JAMF Software is best known for its management software, Casper Suite, which can be used for deploying and managing Macs and iOS devices on a network. Macworld Australia speaks with CEO Dean Hager about what the company has been doing recently and its relationship with IBM, which has been deploying thousands of Macs to its workforce over the last year or so.
JAMF has retained a specialisation in the deployment of Apple devices, resisting the urge to diversify into the management of Windows or Android devices. Hager says the company, which started in 2002, had 6500 customers by the end of 2015. But 2016 has seen that grow to over 9000 customers and almost seven million devices managed with Mac and iOS devices event lay represented.
Hager says the growth on the Mac side of things is being driven by ‘user choice’. With more people having the option to choose their preferred device rather than having computers assigned by the IT department, he says there’s been an ‘explosion’ of Mac usage in businesses.
In addition, the need for better mobile experiences is also significant. IBM’s deployment of over 80,000 devices during the last 14 months has shown the world that Apple’s platforms are a viable choice for business – something that would have been a very hard sell a decade ago.
“A lot of companies are saying if IBM can do it, so can we,” says Hager.
Every one of those devices deployed by IBM has been put into the field using JAMF’s software according to Hager. And IBM says it saves and makes money with every MacBook it deploys.
“That’s exactly opposite of what most people think about the MacBook. They think of it as the expensive machine. But when building up the business case, IBM found it was the less expensive,” says Hager.
When an IBM-owned Mac is turned on for the first time, it is identified by the JAMF server running inside IBM’s environment and all the required applications and settings are installed with no intervention by IT – it’s a complete ‘zero touch’ deployment.
“They just drop-ship these devices, still in the shrink wrap, right to the employee’s home. All they have to do is inbox it and power it on. Everything else is taken care of,” says Hager.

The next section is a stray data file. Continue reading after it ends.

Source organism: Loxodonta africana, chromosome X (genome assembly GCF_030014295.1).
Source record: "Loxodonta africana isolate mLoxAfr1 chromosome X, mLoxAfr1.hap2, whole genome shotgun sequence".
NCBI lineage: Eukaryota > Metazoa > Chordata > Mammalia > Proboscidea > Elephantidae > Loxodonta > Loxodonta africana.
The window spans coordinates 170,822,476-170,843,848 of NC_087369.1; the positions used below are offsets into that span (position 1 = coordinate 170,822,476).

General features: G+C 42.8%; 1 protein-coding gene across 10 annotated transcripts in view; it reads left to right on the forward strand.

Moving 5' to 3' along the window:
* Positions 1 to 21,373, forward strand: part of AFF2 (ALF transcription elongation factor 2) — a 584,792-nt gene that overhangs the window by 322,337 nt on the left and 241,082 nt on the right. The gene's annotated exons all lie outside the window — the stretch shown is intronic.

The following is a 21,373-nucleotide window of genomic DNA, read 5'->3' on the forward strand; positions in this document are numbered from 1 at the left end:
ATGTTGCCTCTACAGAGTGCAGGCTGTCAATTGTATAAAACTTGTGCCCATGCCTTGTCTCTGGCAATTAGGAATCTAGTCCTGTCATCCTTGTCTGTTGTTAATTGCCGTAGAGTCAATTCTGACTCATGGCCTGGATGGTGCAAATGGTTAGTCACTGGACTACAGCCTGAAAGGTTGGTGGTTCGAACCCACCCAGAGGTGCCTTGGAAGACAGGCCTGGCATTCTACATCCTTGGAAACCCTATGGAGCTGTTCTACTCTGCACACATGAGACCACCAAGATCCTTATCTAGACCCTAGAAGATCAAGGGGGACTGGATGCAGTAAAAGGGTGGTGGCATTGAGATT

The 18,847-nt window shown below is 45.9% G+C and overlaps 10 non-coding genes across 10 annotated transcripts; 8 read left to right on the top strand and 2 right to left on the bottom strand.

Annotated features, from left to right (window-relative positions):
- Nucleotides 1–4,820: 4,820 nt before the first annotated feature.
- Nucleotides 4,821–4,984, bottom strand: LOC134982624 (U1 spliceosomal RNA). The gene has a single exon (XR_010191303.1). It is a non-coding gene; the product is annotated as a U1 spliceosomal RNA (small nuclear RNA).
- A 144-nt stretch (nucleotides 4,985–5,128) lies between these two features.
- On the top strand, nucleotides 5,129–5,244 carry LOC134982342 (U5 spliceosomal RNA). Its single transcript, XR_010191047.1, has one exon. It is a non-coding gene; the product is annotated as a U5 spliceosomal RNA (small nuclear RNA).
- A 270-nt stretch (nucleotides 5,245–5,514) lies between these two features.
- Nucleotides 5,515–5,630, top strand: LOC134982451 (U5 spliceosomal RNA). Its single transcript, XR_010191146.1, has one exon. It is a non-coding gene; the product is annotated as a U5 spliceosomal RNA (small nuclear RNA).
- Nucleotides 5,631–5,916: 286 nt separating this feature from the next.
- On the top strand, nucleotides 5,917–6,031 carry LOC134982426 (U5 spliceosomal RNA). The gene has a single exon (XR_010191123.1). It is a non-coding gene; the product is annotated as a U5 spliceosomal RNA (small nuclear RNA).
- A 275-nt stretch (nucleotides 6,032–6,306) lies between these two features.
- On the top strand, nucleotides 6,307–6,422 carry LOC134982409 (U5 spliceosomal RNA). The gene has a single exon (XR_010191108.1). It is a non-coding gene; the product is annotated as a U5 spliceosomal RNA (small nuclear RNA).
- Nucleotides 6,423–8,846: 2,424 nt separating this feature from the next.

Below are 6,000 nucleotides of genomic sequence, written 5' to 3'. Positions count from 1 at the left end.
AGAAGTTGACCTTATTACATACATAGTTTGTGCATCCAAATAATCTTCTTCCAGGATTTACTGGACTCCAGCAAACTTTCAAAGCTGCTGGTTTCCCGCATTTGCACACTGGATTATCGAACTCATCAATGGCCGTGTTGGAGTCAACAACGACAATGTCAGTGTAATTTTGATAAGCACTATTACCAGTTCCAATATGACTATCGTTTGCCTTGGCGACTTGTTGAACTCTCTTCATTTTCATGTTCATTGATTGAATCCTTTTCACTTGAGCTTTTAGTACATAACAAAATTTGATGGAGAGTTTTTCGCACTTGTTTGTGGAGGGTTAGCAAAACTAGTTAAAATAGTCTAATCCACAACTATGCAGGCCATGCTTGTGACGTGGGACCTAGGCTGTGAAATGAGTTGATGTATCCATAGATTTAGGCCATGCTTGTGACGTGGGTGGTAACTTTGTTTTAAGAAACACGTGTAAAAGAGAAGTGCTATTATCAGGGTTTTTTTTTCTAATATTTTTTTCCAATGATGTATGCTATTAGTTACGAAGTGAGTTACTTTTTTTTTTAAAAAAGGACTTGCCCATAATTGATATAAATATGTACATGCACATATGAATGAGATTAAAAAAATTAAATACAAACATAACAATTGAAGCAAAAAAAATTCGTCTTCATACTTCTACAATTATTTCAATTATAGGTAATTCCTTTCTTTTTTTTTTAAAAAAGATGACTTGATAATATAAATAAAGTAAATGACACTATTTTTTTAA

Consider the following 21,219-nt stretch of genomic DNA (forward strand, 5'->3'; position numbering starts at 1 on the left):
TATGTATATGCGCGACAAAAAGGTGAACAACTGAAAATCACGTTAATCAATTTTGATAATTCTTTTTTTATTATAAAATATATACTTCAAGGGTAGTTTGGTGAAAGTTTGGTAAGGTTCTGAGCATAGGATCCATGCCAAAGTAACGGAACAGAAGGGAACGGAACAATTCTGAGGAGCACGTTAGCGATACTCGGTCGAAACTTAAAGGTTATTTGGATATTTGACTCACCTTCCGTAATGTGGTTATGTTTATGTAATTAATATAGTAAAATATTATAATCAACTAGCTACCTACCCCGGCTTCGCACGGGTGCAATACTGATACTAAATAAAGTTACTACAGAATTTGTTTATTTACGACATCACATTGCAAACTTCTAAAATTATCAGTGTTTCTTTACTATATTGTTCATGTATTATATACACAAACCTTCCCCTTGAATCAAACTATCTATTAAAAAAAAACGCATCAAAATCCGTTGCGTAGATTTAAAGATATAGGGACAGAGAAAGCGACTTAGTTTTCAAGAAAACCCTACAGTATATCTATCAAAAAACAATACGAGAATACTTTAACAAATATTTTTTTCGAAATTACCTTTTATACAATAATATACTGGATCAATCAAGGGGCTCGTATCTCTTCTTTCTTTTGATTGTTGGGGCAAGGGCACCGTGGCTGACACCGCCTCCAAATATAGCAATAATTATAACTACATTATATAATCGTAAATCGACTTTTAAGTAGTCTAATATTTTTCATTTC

In addition, Hager says IBM’s ongoing support costs for its Mac fleet is far lower than for its Windows fleet. “They have 40 people supporting all the people on Apple devices. They’ve got over 1000 supporting the rest of the non-Apple devices within IBM.”
In addition, IBM says the Apple devices retain more of their initial value at the end of their four-year life and the cost of software over the life of the Mac is much lower. Hager says the difference is significant, but as IBM will be making those numbers official next week, he is currently unable to disclose them.
JAMF’s software is not an alternative to Apple’s Device Enrolment Program. Hager says customers who use JAMF tend to use Apple’s tools at a higher rate. This is because Casper Suite works with, rather than instead of, Apple’s software. This also includes working with the Volume Purchasing Program for software sold through Apple’s macOS/OS X and iOS App Stores.
JAMF’s core product, Casper Suite, has relied on deploying a central server from which the applications and configurations are sent to newly purchased devices. While this is an acceptable cost for larger companies, it can be a deterrent for smaller organisations or those without a dedicated IT team.
The company’s solutions include Bushel. This is a cloud-based Mobile Device Management (MDM) system designed from the ground up for small- and medium-sized businesses. It allows companies to easily deploy, secure and manage Macs, iPads and iPhones.